Our 20 odd acre lake has a small island in the center I call Momi Moku, Pearl Island. It is this round tree filled space uninhabited but for an occasional domestic duck who seem to have all disappeared. A neighbor dog killed one and maybe all the others for all I know. The island didn't serve as refuge for these transplanted creatures it just sits out there waiting.
One hears about uninhabited islands scattered throughout the world's oceans and seas and they intrigue me. What happens on a deserted isle? What purpose does it serve to know they are out there as a concept, a reality in the natural world? We share this earth with so many other creatures who call these islands home. I wonder about the islands inside of me that are deserted parts of myself I have cut off from or that have drifted away and are no longer included in my sense of who I am. Even parts yet to be discovered, acknowledged, charted, and named as mine.
Experiencing and charting our many selves is some of the work I do using Voice Dialogue down by the lake so this idea of deserted islands interests me. Where have I deserted myself or others? When did I ever feel abandoned, out there stranded and detached from the 'other' or many of my inner resources? What happens to us when we jump ship so to speak and start to explore new territory in ourselves?
I had never walked on Momi Moku. All these years of living here I had never explored her shores until one day my exploring good neighbors came out with me on my boat Moe Moku and we shared together that first moment to step foot on our island's shores. There was evidence of a natural man made lean-to facing West that indicated though uninhabited the island had been visited before, we suspect by some young boys living at lakeside who also go exploring into one of our bigger inlets they have named Pirate's Cove.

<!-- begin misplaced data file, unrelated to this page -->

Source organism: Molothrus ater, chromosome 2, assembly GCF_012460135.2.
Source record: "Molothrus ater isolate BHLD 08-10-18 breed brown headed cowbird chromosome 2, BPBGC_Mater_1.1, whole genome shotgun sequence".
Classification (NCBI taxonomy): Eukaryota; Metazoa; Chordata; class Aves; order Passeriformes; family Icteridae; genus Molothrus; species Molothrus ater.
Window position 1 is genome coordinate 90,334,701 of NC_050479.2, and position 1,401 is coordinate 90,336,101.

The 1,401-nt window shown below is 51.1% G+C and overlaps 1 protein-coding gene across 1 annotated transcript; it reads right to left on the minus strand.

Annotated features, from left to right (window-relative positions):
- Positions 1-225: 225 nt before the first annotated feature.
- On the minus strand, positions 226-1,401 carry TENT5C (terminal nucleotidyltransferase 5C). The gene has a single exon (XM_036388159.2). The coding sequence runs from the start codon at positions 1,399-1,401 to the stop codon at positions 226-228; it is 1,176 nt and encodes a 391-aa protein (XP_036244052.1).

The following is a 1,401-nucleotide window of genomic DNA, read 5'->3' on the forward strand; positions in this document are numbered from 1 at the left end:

I could feel even in this small space the adventure of what it means to explore new territory and the work and time it takes to make it home. It is what about 20 families have done living near to or around our 20 acre lake. Coming here to this island of Kaua`i to explore new territory and make it home. This island on our lake is a lovely metaphor for what has been happening here on Hawai`i since the first explorers probably sailed up from the Marquesas Islands between AD 200-500.
We are all connected in spirit to these ancient explorers who risked everything to discover a new land in the middle of the Pacific. They didn't know if there would be a future waiting out here for them, and in some ways we live next to an island in the middle of our lake hoping all things will turn out to preserve and protect her shores as well. Because if she continues to be preserved as an island she will stand as a symbol of our lake being preserved as well. She needs the water to define her as much as the community needs the water to thrive at our lakeside shoreline and downstream as well.
Until we meet again.
Water Resources and Climate Change Adaptation in Hawai`i: 2012
Reference: Commission on Water Resource Management
Click here to download PDF file
Koamalu Volumes 1&2
by Ethel M Damon, 1931
A story of pioneers on Kauai and of what they built in that island garden
Sugar Water by Carol Wilcox 1996
Hawaiian & English definitions from the book:
wai - water, blood, passion, life
wai wai - wealth
pani wai - dam
water - transparent, odorless, tasteless, liquid, H2O
Wetland habitat non-invasive plant suggestions:
bacopa, makaloa, carex, aka 'akai, neke
Hanalei National Wildlife Refuge
Kauai Forest Birds Recovery Project
National Wildlife Federation
Kalihiwai Reservoir is a
Certified Wildlife Habitat
Hawaii Audubon Society
Sierra Club Hawaii
Sufi at the helm of Moe Moku